The Politics and Poetics of Game Creation Tools
An argument that production tools shape the aesthetics and political economy of games as an expressive medium.
In Making Games, Stefan Werning considers the role of tools (primarily but not exclusively software), their design affordances, and the role they play as sociotechnical actors. Drawing on a wide variety of case studies, Werning argues that production tools shape the aesthetics and political economy of games as an expressive medium. He frames game-making as a (meta)game in itself and shows that tools, like games, have their own “procedural rhetoric” and should not always be conceived simply in terms of optimization and best practices.
Considering tools conceptually rather than examining the function of particular tools, Werning offers a new way to think about game development. He employs an expansive definition of tools, outlining four characteristics: tool use occurs all across the value chain of the digital games industry, not just in game creation; tools are manipulatable and shareable objects; tools shape the relationships between different stakeholders; and tools meaningfully frame the purpose for which they are intended. Werning develops this theoretical framework through a series of “tool essays” that reaffirm the direct connection between playing and making games, covering such topics as metaphors of control, tool fandom, playful appropriation of tools, worldbuilding, and the subversive use of character customization tools. Finally, he calls for evocative tool design, envisioning games not just as products but as a form of expression and reflection.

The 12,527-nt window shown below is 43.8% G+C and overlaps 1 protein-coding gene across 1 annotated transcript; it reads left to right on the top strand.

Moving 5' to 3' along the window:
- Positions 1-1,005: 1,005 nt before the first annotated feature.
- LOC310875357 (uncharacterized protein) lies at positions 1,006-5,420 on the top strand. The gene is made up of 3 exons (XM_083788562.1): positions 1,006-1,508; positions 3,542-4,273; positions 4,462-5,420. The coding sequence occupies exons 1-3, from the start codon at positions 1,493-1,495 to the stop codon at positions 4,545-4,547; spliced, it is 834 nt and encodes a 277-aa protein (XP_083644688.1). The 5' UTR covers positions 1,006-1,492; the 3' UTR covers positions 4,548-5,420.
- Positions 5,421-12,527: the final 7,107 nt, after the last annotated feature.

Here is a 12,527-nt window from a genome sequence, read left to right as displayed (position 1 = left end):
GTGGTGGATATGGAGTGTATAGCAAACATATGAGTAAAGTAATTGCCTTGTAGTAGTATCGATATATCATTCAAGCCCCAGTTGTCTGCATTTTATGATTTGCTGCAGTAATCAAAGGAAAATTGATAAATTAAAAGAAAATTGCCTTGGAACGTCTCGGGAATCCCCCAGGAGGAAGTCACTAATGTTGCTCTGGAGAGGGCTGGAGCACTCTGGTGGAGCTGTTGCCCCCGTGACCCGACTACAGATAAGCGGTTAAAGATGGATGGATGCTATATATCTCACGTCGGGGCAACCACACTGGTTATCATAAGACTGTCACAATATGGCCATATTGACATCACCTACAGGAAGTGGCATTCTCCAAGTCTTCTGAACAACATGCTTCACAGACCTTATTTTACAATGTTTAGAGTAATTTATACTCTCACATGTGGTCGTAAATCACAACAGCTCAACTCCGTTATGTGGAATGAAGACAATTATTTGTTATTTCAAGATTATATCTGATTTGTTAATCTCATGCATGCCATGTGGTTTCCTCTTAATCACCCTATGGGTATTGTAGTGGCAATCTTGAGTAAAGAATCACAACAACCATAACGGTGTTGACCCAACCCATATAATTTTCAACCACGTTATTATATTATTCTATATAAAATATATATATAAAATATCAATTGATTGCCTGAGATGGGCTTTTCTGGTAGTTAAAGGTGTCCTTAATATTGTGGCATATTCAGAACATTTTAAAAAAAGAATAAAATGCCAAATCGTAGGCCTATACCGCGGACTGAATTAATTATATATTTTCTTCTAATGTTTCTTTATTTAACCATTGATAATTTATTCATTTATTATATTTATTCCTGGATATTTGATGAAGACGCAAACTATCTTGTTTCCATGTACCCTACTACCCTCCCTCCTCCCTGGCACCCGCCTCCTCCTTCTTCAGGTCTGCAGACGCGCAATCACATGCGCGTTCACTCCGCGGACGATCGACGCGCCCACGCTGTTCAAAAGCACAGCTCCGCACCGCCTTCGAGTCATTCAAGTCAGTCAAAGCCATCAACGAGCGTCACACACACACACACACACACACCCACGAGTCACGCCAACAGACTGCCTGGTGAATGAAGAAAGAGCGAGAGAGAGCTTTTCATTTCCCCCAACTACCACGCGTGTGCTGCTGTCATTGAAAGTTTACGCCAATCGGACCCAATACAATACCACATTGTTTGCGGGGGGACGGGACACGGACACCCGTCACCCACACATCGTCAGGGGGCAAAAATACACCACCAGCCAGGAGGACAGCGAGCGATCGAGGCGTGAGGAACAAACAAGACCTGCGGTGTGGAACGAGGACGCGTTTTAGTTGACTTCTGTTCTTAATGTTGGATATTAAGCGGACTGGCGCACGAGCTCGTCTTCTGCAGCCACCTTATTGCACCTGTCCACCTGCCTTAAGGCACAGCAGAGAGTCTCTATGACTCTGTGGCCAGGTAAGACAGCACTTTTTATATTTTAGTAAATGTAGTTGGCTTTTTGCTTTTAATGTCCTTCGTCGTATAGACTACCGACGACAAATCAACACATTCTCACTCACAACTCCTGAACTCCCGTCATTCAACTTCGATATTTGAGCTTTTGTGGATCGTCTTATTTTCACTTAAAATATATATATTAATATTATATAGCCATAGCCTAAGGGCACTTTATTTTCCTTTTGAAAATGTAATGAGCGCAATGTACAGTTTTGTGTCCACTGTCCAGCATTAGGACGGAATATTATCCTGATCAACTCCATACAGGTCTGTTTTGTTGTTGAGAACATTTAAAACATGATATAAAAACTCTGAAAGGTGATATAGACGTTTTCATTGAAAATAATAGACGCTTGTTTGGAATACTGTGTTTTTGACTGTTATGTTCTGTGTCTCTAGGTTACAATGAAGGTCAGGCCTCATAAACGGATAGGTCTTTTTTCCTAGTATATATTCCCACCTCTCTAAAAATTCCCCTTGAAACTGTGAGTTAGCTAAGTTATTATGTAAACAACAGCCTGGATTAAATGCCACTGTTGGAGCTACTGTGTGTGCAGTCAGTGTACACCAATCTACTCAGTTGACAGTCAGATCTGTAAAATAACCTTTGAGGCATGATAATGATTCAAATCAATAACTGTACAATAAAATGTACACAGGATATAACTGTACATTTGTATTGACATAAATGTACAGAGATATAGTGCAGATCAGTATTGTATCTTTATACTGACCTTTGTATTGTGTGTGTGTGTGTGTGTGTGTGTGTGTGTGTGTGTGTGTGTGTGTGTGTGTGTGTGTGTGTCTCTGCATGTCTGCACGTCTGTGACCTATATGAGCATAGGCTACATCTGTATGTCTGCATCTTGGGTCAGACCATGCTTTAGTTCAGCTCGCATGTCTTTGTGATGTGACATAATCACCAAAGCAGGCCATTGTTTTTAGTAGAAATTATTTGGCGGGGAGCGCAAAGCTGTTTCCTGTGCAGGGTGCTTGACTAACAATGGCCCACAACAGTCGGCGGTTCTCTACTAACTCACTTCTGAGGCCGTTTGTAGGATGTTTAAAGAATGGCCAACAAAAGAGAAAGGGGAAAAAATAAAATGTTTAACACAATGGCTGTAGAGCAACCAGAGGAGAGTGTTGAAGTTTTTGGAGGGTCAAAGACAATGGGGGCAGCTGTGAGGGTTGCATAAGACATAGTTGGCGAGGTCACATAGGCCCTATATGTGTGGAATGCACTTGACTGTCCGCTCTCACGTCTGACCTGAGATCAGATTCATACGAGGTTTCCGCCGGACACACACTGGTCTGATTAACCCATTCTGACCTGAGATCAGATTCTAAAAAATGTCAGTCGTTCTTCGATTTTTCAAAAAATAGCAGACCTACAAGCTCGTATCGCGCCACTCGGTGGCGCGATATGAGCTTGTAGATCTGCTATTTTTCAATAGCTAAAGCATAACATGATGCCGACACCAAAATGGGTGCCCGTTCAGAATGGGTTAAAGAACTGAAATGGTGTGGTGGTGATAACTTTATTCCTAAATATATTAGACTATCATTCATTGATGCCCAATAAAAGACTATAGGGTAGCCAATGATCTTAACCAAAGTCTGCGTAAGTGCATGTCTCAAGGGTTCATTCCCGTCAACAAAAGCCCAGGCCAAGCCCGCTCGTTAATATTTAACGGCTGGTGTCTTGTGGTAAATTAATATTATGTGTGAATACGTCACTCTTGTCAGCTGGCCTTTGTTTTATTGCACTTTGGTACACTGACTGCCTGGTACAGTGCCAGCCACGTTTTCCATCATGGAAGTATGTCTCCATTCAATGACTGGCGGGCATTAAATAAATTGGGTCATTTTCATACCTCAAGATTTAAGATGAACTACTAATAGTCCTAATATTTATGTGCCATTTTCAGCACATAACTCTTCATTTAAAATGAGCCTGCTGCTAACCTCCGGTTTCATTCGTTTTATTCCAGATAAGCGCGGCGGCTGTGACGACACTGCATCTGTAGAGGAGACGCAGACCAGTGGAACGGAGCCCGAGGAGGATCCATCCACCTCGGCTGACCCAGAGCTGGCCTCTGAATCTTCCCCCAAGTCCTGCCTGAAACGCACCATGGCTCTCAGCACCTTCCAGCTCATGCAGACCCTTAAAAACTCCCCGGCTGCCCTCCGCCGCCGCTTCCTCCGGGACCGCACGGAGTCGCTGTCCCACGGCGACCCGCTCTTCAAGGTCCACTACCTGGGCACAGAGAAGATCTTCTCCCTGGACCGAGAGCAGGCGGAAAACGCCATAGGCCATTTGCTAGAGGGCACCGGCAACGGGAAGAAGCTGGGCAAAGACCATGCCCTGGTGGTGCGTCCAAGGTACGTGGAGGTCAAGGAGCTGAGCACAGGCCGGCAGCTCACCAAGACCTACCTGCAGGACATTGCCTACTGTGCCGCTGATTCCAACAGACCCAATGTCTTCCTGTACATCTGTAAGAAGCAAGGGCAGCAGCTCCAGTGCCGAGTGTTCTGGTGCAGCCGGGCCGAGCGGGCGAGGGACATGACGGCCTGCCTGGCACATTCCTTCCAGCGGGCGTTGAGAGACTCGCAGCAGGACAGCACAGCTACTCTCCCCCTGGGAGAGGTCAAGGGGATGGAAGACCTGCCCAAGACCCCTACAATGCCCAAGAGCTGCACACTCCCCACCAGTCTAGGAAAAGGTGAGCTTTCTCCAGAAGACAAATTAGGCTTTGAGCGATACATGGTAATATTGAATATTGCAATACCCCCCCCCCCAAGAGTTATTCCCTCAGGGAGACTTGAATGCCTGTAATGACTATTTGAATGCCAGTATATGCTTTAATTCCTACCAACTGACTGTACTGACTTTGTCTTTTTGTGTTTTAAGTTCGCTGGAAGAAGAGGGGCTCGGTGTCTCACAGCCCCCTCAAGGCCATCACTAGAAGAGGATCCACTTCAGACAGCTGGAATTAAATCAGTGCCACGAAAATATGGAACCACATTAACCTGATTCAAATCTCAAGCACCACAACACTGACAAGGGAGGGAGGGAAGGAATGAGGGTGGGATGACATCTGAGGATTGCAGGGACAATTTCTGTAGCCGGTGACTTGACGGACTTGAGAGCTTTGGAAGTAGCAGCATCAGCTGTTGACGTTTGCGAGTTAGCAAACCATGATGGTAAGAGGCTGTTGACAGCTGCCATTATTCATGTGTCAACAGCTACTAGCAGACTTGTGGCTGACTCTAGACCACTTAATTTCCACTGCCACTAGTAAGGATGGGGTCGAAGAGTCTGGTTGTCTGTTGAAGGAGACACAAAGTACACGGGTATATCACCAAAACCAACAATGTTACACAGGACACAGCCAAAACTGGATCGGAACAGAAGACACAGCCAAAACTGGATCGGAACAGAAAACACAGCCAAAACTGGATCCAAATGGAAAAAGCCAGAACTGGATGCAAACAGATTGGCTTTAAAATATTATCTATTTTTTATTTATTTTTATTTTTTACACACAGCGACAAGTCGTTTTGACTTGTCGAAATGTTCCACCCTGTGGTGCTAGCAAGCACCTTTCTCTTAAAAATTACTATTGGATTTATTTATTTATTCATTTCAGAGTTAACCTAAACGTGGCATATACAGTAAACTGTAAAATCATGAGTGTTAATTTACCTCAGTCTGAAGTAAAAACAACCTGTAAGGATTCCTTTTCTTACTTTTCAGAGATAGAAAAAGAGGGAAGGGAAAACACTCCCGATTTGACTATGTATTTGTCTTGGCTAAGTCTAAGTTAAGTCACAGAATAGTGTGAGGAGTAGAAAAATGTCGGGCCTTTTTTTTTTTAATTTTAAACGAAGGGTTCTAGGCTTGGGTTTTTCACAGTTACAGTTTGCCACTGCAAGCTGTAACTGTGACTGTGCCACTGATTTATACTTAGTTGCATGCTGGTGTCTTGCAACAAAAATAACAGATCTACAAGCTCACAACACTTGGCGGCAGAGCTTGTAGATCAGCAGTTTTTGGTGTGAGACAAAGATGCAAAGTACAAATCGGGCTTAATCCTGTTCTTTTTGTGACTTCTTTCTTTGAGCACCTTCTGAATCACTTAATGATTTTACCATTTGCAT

“With Making Games, Stefan Werning shows us the importance of thinking playfully about the tools used for making games and play. By walking us through the machines and practices that make digital play possible, Werning challenges us to rethink the role of technology in the production of play.”
Miguel Sicart, Associate Professor at the Center for Computer Game Research, IT University Copenhagen; author of Play Matters
“Modern games are blurring the lines between creators and players. Stefan Werning explores this fascinating territory by examining dozens of thoughtful examples from modern game tools. Read this, and you'll never think of games or tools the same way again!”
Jesse Schell, CEO, Schell Games; Distinguished Professor of Entertainment Technology, Carnegie Mellon University
“In Making Games, Stefan Werning invites us to reconsider the trajectory of games—and the medium's expressive limitations—as a result of the tools upon which they are built and distributed. Werning asks us to envision new possibilities for games in the future by reimagining and reconsidering our tools, drawing on software and platform studies to reveal their impact on our play. This intervention offers an important reminder to games scholars and makers to think carefully when choosing the engines that power our work.”
Anastasia Salter, Associate Professor of English, University of Central Florida; coauthor of Flash: Building the Interactive Web